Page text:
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Consumer confidence rebounds as falling gasoline prices provide relief to U.S. households

By on August 30, 2022 0

KEY POINTS OF US CONSUMER CONFIDENCE:

  • U.S. consumer confidence rose to 103.2 in August from a downwardly revised reading of 95.3 in July, beating consensus expectations calling for a rebound to 97.9
  • The recovery can be partially attributed to a sharp decline in gasoline prices, but inflation fears have not gone away
  • US stocks erase morning gains and plunge into negative territory, but the move is likely tied to fears over the Fed’s tightening cycle rather than today’s data

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After much pessimism and gloom at the start of the summer, a popular gauge of U.S. consumer sentiment improved this month, as falling gasoline prices gave Americans a pause at the pump, helping to blunt some of the decades-long high inflation. , which has weighed on household finances since the beginning of the year.

According to the Conference Board, consumer confidence in August rose to 103.2 from a downwardly revised reading of 95.3 in July, beating expectations for an advance to 97.9 and ending a decline. three months of feeling. Although the recovery is not significant, it is nonetheless a step in the right direction and represents a positive sign for future consumption, the main pillar of the American economy.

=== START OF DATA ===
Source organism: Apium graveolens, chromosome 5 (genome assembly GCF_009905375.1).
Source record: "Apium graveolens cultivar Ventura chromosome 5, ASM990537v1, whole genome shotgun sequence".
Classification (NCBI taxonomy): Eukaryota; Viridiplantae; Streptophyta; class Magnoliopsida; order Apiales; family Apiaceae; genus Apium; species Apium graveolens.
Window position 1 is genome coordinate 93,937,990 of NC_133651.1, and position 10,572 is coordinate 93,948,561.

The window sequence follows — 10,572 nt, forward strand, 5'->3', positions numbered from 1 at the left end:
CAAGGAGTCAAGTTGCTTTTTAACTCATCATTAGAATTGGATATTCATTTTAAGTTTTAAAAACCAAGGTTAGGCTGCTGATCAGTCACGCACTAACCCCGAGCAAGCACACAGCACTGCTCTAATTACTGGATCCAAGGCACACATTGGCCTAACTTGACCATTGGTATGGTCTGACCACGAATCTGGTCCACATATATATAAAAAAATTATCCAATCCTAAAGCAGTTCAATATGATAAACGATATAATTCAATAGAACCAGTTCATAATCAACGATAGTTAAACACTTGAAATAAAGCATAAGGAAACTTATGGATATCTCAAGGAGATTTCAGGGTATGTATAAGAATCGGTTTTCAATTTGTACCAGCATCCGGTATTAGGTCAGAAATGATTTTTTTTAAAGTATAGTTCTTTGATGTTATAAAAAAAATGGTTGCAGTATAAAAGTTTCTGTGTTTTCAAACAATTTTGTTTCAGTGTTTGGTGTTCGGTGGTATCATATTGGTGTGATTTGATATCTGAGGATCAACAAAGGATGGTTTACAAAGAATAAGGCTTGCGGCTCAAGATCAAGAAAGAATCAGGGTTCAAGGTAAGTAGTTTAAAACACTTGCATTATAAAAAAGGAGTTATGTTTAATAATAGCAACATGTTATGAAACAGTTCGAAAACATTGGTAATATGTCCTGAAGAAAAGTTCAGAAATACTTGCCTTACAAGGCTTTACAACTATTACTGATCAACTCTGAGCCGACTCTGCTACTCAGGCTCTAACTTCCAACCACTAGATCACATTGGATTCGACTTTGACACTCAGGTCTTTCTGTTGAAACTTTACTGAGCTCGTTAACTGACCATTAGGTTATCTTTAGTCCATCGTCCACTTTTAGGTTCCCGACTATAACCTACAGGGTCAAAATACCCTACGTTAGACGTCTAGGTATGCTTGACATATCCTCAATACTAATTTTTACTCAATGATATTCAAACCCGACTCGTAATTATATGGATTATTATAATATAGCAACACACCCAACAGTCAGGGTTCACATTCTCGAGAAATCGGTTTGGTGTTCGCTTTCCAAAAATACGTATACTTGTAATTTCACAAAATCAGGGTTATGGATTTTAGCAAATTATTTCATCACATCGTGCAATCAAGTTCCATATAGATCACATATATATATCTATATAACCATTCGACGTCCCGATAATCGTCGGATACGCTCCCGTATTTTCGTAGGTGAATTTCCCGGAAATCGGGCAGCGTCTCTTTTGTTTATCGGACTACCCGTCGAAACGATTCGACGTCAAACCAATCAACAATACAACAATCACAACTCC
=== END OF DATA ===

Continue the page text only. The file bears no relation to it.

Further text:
Digging deeper into today’s numbers, the Current Situation Index, based on the current business and labor market outlook, rose from 139.7 to 145.4, registering a gain for the first time since march. This rebound indicates a certain stabilization of the growth profile and reduces the probability of a further contraction in GDP in the third quarter.

Elsewhere, the expectations index, which tracks near-term earnings prospects, the business environment and the labor market, rose from 65.6 to 75.1, but remained anchored below the key level of 80, suggesting that recession risks have not completely dissipated. Lower gasoline prices likely contributed to the improvement in this measure, but strong inflationary pressures in other sectors of the economy likely prevented a larger rise.

Overall, the Conference Board results are encouraging, but do not change the underlying picture: the US economy is not out of the woods yet. That said, stubbornly high consumer prices and rising interest rates will continue to create serious headwinds for household spending and economic activity over the medium term. In this environment, sporadic episodes of heightened volatility could become commonplace, making it difficult for risk appetite to recover significantly and sustainably.

US stocks erased early morning gains and dipped into negative territory after today’s data crossed the wires, but the move is likely tied to worries about the Fed’s tightening cycle following the hawkish message of President Powell at the Jackson Hole Symposium. Investors believe the aggressive normalization roadmap undertaken by the central bank could trigger a major downturn, weighing on corporate earnings.

US CONSUMER CONFIDENCE CHART

Source: Conference Board

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—Written by Diego Colman, Market Strategist for DailyFX

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